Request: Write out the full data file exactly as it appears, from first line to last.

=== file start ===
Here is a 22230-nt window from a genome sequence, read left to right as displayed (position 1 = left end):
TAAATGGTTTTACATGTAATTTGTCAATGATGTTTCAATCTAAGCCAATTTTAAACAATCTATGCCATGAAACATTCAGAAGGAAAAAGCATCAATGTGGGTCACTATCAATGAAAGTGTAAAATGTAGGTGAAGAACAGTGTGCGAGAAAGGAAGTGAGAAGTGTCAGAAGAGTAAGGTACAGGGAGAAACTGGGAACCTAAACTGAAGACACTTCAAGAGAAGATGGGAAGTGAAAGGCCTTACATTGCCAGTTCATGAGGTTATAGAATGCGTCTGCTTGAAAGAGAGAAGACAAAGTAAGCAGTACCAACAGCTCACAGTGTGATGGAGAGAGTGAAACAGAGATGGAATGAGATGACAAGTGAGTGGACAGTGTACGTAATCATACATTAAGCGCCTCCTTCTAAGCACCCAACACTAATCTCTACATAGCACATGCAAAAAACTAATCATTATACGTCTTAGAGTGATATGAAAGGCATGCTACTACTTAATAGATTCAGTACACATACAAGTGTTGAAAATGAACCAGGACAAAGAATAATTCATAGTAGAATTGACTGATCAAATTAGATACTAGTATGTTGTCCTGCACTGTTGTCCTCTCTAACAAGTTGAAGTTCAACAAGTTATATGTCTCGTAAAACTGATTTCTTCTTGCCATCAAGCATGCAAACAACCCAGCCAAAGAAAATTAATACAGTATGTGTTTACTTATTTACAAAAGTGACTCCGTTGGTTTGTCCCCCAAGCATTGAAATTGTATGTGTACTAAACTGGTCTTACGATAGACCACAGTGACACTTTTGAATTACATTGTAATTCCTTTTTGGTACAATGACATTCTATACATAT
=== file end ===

Here is a 22230-nt window from a genome sequence, read left to right as displayed (position 1 = left end):
TAAATGGTTTTACATGTAATTTGTCAATGATGTTTCAATCTAAGCCAATTTTAAACAATCTATGCCATGAAACATTCAGAAGGAAAAAGCATCAATGTGGGTCACTATCAATGAAAGTGTAAAATGTAGGTGAAGAACAGTGTGCGAGAAAGGAAGTGAGAAGTGTCAGAAGAGTAAGGTACAGGGAGAAACTGGGAACCTAAACTGAAGACACTTCAAGAGAAGATGGGAAGTGAAAGGCCTTACATTGCCAGTTCATGAGGTTATAGAATGCGTCTGCTTGAAAGAGAGAAGACAAAGTAAGCAGTACCAACAGCTCACAGTGTGATGGAGAGAGTGAAACAGAGATGGAATGAGATGACAAGTGAGTGGACAGTGTACGTAATCATACATTAAGCGCCTCCTTCTAAGCACCCAACACTAATCTCTACATAGCACATGCAAAAAACTAATCATTATACGTCTTAGAGTGATATGAAAGGCATGCTACTACTTAATAGATTCAGTACACATACAAGTGTTGAAAATGAACCAGGACAAAGAATAATTCATAGTAGAATTGACTGATCAAATTAGATACTAGTATGTTGTCCTGCACTGTTGTCCTCTCTAACAAGTTGAAGTTCAACAAGTTATATGTCTCGTAAAACTGATTTCTTCTTGCCATCAAGCATGCAAACAACCCAGCCAAAGAAAATTAATACAGTATGTGTTTACTTATTTACAAAAGTGACTCCGTTGGTTTGTCCCCCAAGCATTGAAATTGTATGTGTACTAAACTGGTCTTACGATAGACCACAGTGACACTTTTGAATTACATTGTAATTCCTTTTTGGTACAATGACATTCTATACATAT